Easthampton foundation, Mass Audubon team up to provide students with outdoor education

  • Easthampton Learning Foundation awarded Arcadia Wildlife Sanctuary a $25,000 grant to provide an outdoor learning program for students at Mountain View School in Easthampton. Pictured left to right: Brittany Gutermuth, Jean Libby, Gen Brough, Jen Fulcher and Lauren Beltran. PHOTO BY PATRICK BROUGH

  • Easthampton middle school students arrive for the first day of classes at the new Mountain View School on Wednesday, Jan. 5, 2022. STAFF FILE PHOTO/KEVIN GUTTING

Staff Writer
Published: 7/25/2022 5:23:58 PM

EASTHAMPTON — When students head back to school this fall, part of the curriculum will shift outdoors for some middle-schoolers.

With a $25,000 grant from the Easthampton Learning Foundation, educators from the Massachusetts Audubon Society’s Arcadia Wildlife Sanctuary and the new Mountain View School have partnered to provide outdoor green space education to sixth, seventh and eighth grade students.

“The foundation is eager to support curricular programming that enriches our school community,” said Gen Brough, president of the Easthampton Learning Foundation. “This type of curriculum isn’t necessarily available through a school budget, so we’re grateful to our partners in Arcadia as this programming will benefit the curriculum at the school.”

After board members from the foundation reached out to Arcadia, Brittany Gutermuth, a climate change education program manager for Mass Audubon, and Laura Beltran, a naturalist and teacher from Arcadia, put together a proposal that includes in-service training for teachers, and classroom and outdoor lessons for students that culminate in student-led projects.

“The designers of the new school created many exciting outdoor learning spaces, and we look forward to working with students to plan how they want to use those spaces,” Beltran said in a statement.

Starting this summer, teachers will attend professional development sessions to learn about outdoor education best practices and topics such as field journaling, community science, local climate change, and site-specific climate solutions.

The lessons, which address science standards required by the state, help familiarize students with their new surroundings, Gutermuth said.

Lessons for sixth grade students include a seven-lesson unit that provides an introduction to climate change and the roles trees have in mitigating the effects of climate change.

Seventh grade students will spend a yearlong exploration of the outdoor spaces at the new school journaling their observations and touching on topics including birds and their changing populations, water quality and management, and gardening.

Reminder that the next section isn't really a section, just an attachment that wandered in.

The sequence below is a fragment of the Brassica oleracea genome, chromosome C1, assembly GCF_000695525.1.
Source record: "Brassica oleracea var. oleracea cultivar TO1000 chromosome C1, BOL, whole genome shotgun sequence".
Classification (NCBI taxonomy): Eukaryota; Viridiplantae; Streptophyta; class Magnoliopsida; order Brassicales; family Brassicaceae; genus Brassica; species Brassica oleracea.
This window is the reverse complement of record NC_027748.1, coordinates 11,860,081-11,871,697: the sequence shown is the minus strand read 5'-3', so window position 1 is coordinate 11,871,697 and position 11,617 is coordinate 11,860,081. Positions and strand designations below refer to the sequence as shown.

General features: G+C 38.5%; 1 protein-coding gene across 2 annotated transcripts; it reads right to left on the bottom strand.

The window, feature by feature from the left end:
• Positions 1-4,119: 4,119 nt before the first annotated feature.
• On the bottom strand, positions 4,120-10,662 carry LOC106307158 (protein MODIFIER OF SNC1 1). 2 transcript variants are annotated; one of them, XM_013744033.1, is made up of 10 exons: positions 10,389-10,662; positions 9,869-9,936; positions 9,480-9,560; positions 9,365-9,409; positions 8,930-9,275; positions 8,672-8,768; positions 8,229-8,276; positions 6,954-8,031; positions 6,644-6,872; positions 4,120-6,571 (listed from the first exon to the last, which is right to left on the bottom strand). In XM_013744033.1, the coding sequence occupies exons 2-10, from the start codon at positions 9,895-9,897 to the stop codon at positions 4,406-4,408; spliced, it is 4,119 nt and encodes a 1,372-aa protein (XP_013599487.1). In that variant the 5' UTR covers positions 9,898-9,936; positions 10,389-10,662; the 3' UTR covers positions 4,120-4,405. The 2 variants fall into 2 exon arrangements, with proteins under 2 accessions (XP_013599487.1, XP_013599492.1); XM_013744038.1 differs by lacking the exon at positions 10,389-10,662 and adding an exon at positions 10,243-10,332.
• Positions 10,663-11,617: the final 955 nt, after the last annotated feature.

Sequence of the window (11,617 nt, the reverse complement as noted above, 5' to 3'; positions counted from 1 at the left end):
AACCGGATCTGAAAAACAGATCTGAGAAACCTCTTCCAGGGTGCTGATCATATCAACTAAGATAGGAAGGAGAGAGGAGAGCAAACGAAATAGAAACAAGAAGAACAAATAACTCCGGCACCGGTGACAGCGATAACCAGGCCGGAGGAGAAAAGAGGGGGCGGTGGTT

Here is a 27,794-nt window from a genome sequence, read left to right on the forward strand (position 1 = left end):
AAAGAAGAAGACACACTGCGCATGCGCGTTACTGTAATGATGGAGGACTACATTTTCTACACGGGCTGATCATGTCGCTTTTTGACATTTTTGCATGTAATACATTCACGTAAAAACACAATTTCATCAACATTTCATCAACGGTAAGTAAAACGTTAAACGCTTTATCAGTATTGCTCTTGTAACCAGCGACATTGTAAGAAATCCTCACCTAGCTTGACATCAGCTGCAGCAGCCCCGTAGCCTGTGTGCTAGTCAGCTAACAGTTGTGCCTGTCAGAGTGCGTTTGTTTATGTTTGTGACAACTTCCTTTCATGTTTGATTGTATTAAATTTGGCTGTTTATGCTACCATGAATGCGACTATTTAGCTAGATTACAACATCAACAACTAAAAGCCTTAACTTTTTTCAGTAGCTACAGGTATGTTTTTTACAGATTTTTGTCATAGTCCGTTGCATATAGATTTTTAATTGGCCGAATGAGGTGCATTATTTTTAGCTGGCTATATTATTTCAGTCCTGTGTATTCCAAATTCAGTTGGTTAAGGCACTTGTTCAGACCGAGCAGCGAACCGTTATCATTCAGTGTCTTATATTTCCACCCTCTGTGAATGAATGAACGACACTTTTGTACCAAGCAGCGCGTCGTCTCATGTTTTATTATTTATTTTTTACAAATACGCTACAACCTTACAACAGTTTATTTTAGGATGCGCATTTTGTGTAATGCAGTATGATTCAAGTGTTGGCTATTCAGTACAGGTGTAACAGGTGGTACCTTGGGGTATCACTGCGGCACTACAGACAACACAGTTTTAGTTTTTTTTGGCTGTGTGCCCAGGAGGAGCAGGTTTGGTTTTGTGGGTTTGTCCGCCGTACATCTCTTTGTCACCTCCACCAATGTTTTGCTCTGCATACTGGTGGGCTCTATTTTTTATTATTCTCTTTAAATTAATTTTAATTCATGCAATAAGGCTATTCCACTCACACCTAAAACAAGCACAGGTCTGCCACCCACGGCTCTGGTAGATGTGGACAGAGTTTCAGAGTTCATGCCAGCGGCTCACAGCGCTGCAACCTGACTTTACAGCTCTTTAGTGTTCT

Eighth graders will be invited to bring a team of six students and up to two adult mentors to the fall 2022 Western Massachusetts Youth Climate Summit, which is hosted by Arcadia as well as the Hitchcock Center for the Environment. The summit provides a way to get upper middle and high school students involved with taking climate change action in their communities by connecting with climate change leaders, and developing a climate action project over the course of the year. A date for the summit is forthcoming.

“When we bring students outside for learning, it increases their learning, engagement and understanding, and also their ability to be an environmentally and climate literate citizen,” Gutermuth said. “This means that they can be in their communities helping to make decisions … and working with their community to implement solutions, and to just have conversations around science and climate change.”

Julie Anne Levin, director of curriculum for the school district, also noted that between the new school’s proximity to the Manhan Rail Trail, the new outdoor classrooms, and other natural elements on the building site, working with Arcadia educators will also provide an opportunity to offer outdoor green space education to elementary students as well.

“It feels like such a good moment with the new building. The intentional design that went into developing the outdoor spaces will allow us to develop a site-specific curriculum and help connect students to the outdoor environment,” Levin said. “It’s 2022 — it’s time we put climate science in the curriculum.”

Emily Thurlow can be reached at ethurlow@gazettenet.com.
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